This is an NC State sports blog, so I'm sure this goes without saying to the direct audience. Maybe send it along to some of your non-believing friends. Either way, I hope it serves as an interesting history of what is, in my opinion, one of CFB's most under-appreciated rivalries.
I get it, I get it: the ACC is terrible this year and has virtually no hopes of making the College Football Playoff. The game is being played on the ACC Network for lord knows what reason. But believe me: this is a game you'll want to catch.
First, the history.
NC State and Wake Forest have met in football every year since 1910, and 113 times in the last 113 years; that makes this game tied for the second longest-running active matchup in college football history, sharing its 111 year running with Oklahoma-Oklahoma State, and trailing only Minnesota-Wisconsin, who began their current series in 1907*. Despite this, the game has no official name or trophy; this makes the game the only game among the top 10 longest-running rivalries in the sport with neither a title nor a trophy.
Perhaps part of the reason for this lack of attention is that it's one of the more lopsided of college's oldest series: NC State leads the series 67-41-6, with the 26-win buffer netting the Wolfpack a 0.6140 all-time win percentage. The only continual football series with a more lopsided score is Bedlam, with Oklahoma holding a staggering 90-18-7 lead for a 0.8130 win-percentage. Though UNC's 61-38-4 lead over Duke for the Victory Bell also comes close, none of the other top-ten oldest rivalries are north of the 50s in terms of winning percentage. 
Part of the reason for this domination is NC State's early lead in the series. Wake Forest started playing football first, entering intercollegiate play in the Fall of 1888 and the Spring of 1889 against two of the other three Tobacco Road schools. By the time NC State (then North Carolina A&M) first competed in a single-game season in the Spring of 1892, Wake Forest had been sponsoring football for nearly five years.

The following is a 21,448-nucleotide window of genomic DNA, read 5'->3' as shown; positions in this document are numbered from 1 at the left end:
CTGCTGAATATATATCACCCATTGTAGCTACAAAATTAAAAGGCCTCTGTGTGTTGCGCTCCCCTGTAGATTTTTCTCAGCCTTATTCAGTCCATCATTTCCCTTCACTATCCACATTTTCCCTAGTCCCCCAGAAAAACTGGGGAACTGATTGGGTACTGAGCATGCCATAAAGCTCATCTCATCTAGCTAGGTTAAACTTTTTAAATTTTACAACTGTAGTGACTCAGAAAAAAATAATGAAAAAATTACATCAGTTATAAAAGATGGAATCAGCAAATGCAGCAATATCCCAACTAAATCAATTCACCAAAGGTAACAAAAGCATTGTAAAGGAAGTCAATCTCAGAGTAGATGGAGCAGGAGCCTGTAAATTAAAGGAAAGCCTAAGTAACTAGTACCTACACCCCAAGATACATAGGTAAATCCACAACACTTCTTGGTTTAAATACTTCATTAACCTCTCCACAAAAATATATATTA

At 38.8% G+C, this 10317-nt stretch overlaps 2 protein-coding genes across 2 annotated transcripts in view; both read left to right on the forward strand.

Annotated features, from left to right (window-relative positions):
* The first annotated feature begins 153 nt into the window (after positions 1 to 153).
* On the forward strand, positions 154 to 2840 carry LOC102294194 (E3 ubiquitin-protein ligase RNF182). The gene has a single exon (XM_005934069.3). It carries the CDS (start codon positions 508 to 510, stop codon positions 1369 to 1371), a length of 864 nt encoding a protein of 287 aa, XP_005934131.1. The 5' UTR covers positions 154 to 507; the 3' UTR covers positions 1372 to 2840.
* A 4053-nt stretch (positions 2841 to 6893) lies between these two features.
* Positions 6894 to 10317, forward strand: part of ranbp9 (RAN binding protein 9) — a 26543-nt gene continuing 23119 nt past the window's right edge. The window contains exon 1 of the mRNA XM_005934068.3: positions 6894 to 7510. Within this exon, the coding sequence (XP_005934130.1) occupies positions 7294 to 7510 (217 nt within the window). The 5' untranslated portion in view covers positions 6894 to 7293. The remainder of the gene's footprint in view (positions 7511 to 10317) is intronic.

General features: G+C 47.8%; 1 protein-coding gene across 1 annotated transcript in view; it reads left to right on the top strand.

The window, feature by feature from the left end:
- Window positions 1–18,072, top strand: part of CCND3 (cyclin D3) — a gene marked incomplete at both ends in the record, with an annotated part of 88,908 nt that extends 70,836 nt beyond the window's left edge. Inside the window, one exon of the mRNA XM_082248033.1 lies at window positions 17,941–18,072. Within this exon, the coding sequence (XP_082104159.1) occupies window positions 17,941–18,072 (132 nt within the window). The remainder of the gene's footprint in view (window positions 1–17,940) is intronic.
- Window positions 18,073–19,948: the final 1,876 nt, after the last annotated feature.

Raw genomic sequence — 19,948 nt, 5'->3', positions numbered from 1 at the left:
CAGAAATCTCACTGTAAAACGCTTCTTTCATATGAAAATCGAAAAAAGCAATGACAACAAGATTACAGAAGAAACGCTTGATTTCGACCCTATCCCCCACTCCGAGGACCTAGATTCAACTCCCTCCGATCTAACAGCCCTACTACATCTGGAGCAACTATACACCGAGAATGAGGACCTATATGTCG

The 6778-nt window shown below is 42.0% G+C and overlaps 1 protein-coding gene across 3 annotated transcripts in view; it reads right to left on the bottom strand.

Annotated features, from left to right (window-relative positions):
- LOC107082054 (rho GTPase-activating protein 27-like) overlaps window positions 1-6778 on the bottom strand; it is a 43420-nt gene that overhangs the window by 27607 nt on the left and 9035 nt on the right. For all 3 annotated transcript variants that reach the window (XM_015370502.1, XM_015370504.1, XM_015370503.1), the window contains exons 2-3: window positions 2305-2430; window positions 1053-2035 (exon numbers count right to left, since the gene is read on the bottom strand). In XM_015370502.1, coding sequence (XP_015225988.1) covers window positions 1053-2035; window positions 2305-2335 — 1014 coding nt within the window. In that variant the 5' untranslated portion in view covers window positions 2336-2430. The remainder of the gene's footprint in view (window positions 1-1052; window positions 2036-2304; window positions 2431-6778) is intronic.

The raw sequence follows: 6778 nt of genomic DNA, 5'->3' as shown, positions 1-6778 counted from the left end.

The school’s support, however, was less than tremendous. First, interest among the students waned in 1890, when the Deacons failed to field a team, apparently due to lack of interest; it is worth noting, however, that UNC had a faculty ban on campus in 1890, making Duke the only local team of any note. Wake Forest also did not field a team in 1894 at the behest of school faculty.
Initially, it looked like the 1895 Gold and Black football team would face the same fate, with faculty dissuading students from organizing a team as late as September, with Wake Forest president, Charles Elisha Taylor, going as far as requiring written permission from the parents of all students who intended to play. However, eventually, permission was granted and a team was organized. The Baptists played their first and only game of the season against NC State on October 19th, resulting in a 4-4 tie; both touchdowns were scored in the first half, and both teams missed the 2-point goal kicks.